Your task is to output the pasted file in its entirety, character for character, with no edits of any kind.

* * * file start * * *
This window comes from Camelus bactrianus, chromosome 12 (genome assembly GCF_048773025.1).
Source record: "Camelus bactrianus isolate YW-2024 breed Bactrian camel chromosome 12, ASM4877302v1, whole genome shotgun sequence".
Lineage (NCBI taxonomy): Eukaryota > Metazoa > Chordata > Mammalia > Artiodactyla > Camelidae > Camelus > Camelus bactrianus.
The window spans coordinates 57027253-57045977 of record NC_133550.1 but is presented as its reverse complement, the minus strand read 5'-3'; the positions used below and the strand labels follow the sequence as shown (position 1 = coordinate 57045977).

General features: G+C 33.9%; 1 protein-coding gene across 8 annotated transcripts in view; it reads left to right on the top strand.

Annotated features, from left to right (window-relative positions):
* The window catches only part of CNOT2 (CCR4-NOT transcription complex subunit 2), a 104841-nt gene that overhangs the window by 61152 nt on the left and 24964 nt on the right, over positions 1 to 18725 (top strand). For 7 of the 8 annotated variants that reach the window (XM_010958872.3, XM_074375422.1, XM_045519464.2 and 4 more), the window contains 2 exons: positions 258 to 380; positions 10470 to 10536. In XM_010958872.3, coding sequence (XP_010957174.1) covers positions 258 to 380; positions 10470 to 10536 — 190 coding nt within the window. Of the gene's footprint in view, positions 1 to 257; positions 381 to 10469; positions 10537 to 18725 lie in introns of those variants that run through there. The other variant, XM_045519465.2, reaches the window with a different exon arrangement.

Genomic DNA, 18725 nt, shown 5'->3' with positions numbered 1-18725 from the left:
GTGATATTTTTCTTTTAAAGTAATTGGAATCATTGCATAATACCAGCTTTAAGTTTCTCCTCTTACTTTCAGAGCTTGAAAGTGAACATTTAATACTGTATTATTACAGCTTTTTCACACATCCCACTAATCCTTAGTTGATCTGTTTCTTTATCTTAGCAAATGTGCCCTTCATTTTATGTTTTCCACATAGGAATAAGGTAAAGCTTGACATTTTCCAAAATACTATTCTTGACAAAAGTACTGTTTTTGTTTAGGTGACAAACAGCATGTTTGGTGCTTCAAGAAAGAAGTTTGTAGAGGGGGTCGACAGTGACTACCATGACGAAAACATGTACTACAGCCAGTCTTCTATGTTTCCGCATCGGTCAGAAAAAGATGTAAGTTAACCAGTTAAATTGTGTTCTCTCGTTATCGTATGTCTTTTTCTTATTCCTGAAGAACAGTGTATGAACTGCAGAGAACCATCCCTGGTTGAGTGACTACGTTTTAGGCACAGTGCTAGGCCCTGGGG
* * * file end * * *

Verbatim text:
This window comes from Camelus bactrianus, chromosome 12 (genome assembly GCF_048773025.1).
Source record: "Camelus bactrianus isolate YW-2024 breed Bactrian camel chromosome 12, ASM4877302v1, whole genome shotgun sequence".
Lineage (NCBI taxonomy): Eukaryota > Metazoa > Chordata > Mammalia > Artiodactyla > Camelidae > Camelus > Camelus bactrianus.
The window spans coordinates 57027253-57045977 of record NC_133550.1 but is presented as its reverse complement, the minus strand read 5'-3'; the positions used below and the strand labels follow the sequence as shown (position 1 = coordinate 57045977).

General features: G+C 33.9%; 1 protein-coding gene across 8 annotated transcripts in view; it reads left to right on the top strand.

Annotated features, from left to right (window-relative positions):
* The window catches only part of CNOT2 (CCR4-NOT transcription complex subunit 2), a 104841-nt gene that overhangs the window by 61152 nt on the left and 24964 nt on the right, over positions 1 to 18725 (top strand). For 7 of the 8 annotated variants that reach the window (XM_010958872.3, XM_074375422.1, XM_045519464.2 and 4 more), the window contains 2 exons: positions 258 to 380; positions 10470 to 10536. In XM_010958872.3, coding sequence (XP_010957174.1) covers positions 258 to 380; positions 10470 to 10536 — 190 coding nt within the window. Of the gene's footprint in view, positions 1 to 257; positions 381 to 10469; positions 10537 to 18725 lie in introns of those variants that run through there. The other variant, XM_045519465.2, reaches the window with a different exon arrangement.

Genomic DNA, 18725 nt, shown 5'->3' with positions numbered 1-18725 from the left:
GTGATATTTTTCTTTTAAAGTAATTGGAATCATTGCATAATACCAGCTTTAAGTTTCTCCTCTTACTTTCAGAGCTTGAAAGTGAACATTTAATACTGTATTATTACAGCTTTTTCACACATCCCACTAATCCTTAGTTGATCTGTTTCTTTATCTTAGCAAATGTGCCCTTCATTTTATGTTTTCCACATAGGAATAAGGTAAAGCTTGACATTTTCCAAAATACTATTCTTGACAAAAGTACTGTTTTTGTTTAGGTGACAAACAGCATGTTTGGTGCTTCAAGAAAGAAGTTTGTAGAGGGGGTCGACAGTGACTACCATGACGAAAACATGTACTACAGCCAGTCTTCTATGTTTCCGCATCGGTCAGAAAAAGATGTAAGTTAACCAGTTAAATTGTGTTCTCTCGTTATCGTATGTCTTTTTCTTATTCCTGAAGAACAGTGTATGAACTGCAGAGAACCATCCCTGGTTGAGTGACTACGTTTTAGGCACAGTGCTAGGCCCTGGGG